More questions; who is Jack Reacher and why does Barr want him? Then as soon as we answer the question “who is Jack Reacher?” we pose a new question, “can the police find Reacher?”.
Crime, murder and investigation tv series work in exactly the same way. Someone has been murdered and urgent questions are posed; who did it, how did they do it, why did they do it and where are they now?
Adventure stories can work in the same way but sometimes you don’t want to get your protagonist onto their quest too quickly, you want to spend some time setting up their world first.
You might think that if you’re not introducing your driving narrative question yet (how will our protagonist react to this adventure?) then you don’t need to worry about those opening ten pages.
As long as you raise that big question in the first twenty pages you’ll be ok won’t you? No, you won’t. Scenes that simply establish a status quo are dull and do nothing to keep a reader reading or a viewer watching.
The Wizard of Oz is a brilliant example of how, even when you’re not stating what your quest adventure is within the first ten pages, you still need to be raising questions. The Wizard of Oz opens with Dorothy upset that Miss Gulch has hurt Toto and wants to call the sheriff.
Immediately we’re asking, who is Miss Gulch and can Dorothy stop her taking Toto? Dorothy even says on page 3 “what am I going to do about Miss Gulch?”. Dorothy says she’s not afraid of Miss Gulch. Zeke tells Dorothy that the next time she sees Miss Gulch she should walk right up to her and spit in her eye (p5) thus raising another question – when Dorothy next sees Miss Gulch will she ‘spit in her eye?’!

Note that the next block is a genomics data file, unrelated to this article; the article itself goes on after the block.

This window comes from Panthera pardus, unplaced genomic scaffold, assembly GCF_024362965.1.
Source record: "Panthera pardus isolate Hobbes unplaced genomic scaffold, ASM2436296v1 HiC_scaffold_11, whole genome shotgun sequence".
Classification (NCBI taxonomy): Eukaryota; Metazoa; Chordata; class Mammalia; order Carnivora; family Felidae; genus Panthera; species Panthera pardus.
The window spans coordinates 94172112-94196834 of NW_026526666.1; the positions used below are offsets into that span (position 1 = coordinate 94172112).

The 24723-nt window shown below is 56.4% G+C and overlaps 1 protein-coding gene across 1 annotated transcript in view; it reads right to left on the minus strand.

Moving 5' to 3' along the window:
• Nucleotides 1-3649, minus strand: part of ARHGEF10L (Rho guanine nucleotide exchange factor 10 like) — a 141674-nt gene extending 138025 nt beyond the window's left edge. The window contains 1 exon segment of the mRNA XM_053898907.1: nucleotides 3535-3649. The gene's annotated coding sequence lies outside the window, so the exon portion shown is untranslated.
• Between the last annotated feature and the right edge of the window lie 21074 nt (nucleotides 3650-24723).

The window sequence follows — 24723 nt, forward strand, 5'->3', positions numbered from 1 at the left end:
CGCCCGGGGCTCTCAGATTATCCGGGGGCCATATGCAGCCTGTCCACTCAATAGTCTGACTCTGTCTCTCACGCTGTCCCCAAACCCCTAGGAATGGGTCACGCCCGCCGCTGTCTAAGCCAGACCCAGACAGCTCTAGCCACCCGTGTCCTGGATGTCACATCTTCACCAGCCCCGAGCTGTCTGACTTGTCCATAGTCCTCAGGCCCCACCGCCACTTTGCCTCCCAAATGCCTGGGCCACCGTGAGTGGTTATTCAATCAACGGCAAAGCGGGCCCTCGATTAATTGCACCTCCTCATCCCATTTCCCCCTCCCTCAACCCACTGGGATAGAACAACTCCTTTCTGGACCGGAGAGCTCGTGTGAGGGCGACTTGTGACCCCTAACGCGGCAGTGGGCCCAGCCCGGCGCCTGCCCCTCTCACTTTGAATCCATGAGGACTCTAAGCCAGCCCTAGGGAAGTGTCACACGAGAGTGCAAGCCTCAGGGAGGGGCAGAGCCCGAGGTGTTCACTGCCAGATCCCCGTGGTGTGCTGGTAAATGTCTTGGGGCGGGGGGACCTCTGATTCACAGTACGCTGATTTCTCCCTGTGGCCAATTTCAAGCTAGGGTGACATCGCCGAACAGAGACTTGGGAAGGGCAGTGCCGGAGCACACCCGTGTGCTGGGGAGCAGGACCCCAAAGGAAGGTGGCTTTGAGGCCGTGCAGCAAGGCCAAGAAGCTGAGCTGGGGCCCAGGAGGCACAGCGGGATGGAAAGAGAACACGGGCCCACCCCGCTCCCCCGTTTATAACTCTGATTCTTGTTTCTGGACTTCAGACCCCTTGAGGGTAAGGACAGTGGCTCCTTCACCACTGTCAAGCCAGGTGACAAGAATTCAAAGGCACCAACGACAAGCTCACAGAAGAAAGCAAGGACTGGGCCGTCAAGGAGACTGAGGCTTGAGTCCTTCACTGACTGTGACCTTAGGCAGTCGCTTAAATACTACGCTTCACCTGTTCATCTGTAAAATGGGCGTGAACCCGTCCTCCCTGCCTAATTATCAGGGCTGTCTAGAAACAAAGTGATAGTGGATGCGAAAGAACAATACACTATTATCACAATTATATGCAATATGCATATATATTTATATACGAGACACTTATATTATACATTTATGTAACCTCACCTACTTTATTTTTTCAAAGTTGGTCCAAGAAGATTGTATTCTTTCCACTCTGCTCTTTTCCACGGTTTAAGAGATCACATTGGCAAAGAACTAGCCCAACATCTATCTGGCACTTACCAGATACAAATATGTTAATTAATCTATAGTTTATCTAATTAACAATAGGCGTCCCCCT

By page eight we’ve got ‘Somewhere Over the Rainbow’ and the first hint of the real question that will provide the narrative drive of the film – will Dorothy get to the place of her dreams and if she does will it be all she dreamed of?
Then Miss Gulch arrives (p10) with an order to take Toto, raising the same question but now much more urgently, “can Dorothy stop Miss Gulch taking Toto right now and if so how?”. Next we bring into play the questions “what will Aunt Em do?” and “what will Uncle Henry do?”.
The questions keep coming right up until we get to Oz and start asking new but related questions which will keep us hooked right to the end.